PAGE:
Don’t you think that literature has far too few elephants?
I mean elephant characters, with a central place in the story and a definite personality. You see, yesterday I was discussing Elephant World Day with some friends, and at one point the conversation veered on the literary aspect of the subject – and there was surprisingly little. Surprisingly, when you consider what wonderful, intelligent and meaningful creatures they are – and yet, when you discount those elephants that are merely extras or window dressing, that have nothing to say for themselves, that just walk through the forests, crash into gardens and are hunted, I can think of only a handful of literary elephants.
There is Jean de Brunhoff’s Babar, of course – the sweet, wise, Paris-educated pachiderm who comes home to Africa, takes the throne, reforms the country, rules as an enlightened and kind autocrat, and flies in a balloon. Poulenc himself wrote music for Babar.
But my favourite writer of elephants has to be Kipling. I love old, wise, grave Hathi from the Jungle Books. Forget Disney’s bumbling Colonel: the original Hathi is a highly dignified character, both embodying and keeping the law of the Jungle. Another elephant leader is Kala Nag, the true hero in Toomai of the Elephants. He is a work elephant who, at night, sheds his chains and leads his fellows – tame or wild – in mysterious ritual dances, deep in the forest. At dawn the elephants go back to their palisades and their work, but always do so of their own free will. Little Toomai, chosen by Kala Nag to observe what his “people” do at night, recognises that elephants can never be slaves at heart – and this knowledge will make him a leading mahout. Kipling admired elephants, and seemed to understand them. When they appear in his Indian stories, it is always as sympathetic creatures of wonder and intelligence. Just think of In the Queen’s Service, telling the difference between elephants and oxen under fire. An ox will advance obediently in battle, because it doesn’t know enough to fear; elephants, on the other hand, have the intelligence and imagination to understand the consequences of being shot: unlike the oxen, Kipling says, they can extrapolate, question, and choose.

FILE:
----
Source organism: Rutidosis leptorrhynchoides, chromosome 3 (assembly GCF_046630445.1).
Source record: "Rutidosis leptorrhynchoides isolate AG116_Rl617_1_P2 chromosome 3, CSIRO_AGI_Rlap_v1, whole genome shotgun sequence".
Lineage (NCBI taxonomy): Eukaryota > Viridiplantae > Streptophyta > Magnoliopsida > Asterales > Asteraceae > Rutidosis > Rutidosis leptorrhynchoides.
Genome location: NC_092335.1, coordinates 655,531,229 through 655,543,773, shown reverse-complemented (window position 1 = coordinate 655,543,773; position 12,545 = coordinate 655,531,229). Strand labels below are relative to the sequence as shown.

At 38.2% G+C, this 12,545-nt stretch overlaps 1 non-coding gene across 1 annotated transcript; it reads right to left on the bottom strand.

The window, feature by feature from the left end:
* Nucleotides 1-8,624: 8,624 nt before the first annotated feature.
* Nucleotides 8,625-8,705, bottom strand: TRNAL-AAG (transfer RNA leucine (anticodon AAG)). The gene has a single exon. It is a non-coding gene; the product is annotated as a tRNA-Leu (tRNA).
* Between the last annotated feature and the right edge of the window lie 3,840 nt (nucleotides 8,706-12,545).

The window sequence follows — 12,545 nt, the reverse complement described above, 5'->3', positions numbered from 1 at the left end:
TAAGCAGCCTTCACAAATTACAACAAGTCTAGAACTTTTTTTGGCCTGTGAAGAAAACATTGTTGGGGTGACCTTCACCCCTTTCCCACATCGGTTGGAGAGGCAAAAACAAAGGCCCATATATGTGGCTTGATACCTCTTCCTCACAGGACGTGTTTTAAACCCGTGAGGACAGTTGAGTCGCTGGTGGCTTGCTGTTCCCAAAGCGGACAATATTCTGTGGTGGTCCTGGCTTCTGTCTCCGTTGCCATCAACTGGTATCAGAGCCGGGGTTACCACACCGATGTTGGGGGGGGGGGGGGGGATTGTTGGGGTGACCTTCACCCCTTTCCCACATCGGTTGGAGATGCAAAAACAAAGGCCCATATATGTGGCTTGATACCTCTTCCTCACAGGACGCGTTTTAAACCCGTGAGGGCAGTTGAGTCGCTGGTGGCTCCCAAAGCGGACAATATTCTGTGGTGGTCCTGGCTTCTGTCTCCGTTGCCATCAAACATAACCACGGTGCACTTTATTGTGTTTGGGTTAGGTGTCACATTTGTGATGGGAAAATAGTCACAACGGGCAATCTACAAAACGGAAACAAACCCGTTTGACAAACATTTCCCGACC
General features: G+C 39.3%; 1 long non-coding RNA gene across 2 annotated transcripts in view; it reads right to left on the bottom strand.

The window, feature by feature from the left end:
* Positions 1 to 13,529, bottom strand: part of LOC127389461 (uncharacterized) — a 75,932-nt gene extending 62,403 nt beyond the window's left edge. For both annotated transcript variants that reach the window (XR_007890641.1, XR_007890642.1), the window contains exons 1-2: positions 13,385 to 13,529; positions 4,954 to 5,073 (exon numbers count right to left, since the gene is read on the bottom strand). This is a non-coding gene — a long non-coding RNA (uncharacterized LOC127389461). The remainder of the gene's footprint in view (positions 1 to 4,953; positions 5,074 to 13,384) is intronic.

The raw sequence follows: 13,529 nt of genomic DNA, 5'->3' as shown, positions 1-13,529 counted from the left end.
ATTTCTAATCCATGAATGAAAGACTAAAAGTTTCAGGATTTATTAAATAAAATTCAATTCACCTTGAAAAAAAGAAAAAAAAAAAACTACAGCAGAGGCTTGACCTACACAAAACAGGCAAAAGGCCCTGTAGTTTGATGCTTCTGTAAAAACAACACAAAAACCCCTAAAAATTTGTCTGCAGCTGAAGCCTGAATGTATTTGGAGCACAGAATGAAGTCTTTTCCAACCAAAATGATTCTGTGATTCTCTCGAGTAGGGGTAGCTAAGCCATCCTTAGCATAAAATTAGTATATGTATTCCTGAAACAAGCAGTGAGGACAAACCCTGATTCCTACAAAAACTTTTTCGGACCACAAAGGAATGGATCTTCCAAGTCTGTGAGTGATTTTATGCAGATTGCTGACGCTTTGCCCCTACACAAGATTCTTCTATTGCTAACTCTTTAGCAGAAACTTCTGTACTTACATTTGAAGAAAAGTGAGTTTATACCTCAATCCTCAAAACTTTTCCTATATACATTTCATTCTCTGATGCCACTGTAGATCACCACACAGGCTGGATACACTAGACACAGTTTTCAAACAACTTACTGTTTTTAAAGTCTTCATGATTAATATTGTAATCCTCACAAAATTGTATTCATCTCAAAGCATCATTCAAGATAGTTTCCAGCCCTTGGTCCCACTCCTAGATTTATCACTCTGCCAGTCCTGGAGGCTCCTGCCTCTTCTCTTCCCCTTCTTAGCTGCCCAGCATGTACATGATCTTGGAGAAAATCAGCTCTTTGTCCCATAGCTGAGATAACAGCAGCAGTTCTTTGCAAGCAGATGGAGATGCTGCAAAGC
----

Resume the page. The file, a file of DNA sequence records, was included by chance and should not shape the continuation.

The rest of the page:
I’m a little less fond of Saramago’s Solomon, in The Elephant’s Journey… Or rather, I’m less fond of the book – and the author. The elephant himself – a gift from the King of Portugal to the future Emperor Maximilian, traveling all the way from Lisbon to Vienna – has no real “character” standing. A pity, because when his thoughts emerge, now and then, they reveal a kind, curious, patient and slightly sentimental creature. I think he could have made an interesting narrator – but for the most part he is just there as the object of everyone’s worries, exasperation, curiosity or fondness. Historical novel, elephant at its centre… it should be right up my alley – but somehow it manages not to be.
Things go much, much better with delightful, flirty, tender Tara, the leading lady in Mark Shand’s Travels on my Elephant. While we are never privy to Tara’s thoughts or “voice”, she is absolutely adorable, as Shand portrays her with loving eyes and British humour. Really: who wouldn’t love to travel with such a companion?
And… and I’m afraid I can’t think of anything else. Not much, really…
Well, there are historical elephants in the chronicles – like Syrus, “the bravest elephant in Hannibal’s army” according to Cato, and Abul-Abbas, gifted from Harun-al-Rashid to Charlemagne, or Pope Leo X’s white Hanno, and Frederick II’s nameless elephant*… And there are elephants of legend, like Kandula – childhood friend and mount to Sri Lanka’s national hero – and Ganesh, the cheerful Hindu god of merchants and artists. And animated elephants, like Colonel Hathi and his family, sweet flying Dumbo, and the rather alarming Pink Elephants.
But still I think there should be more. It may be that I’m forgetting something… can you think of other literary elephants? Because really, elephants are wonderful, intelligent, highly symbolic creatures, just as fascinating in their rather epic wild existence as in their varied interactions with mankind… So… why don’t we see more of them in literature?
* This one went down in the chronicles as “The Elephant of Cremona” – but I can’t imagine Frederick not bothering to name an elephant. Do you happen to know? Or – if you don’t – here is a game: what kind of name do you think Frederick of Swabia would have picked for his elephant?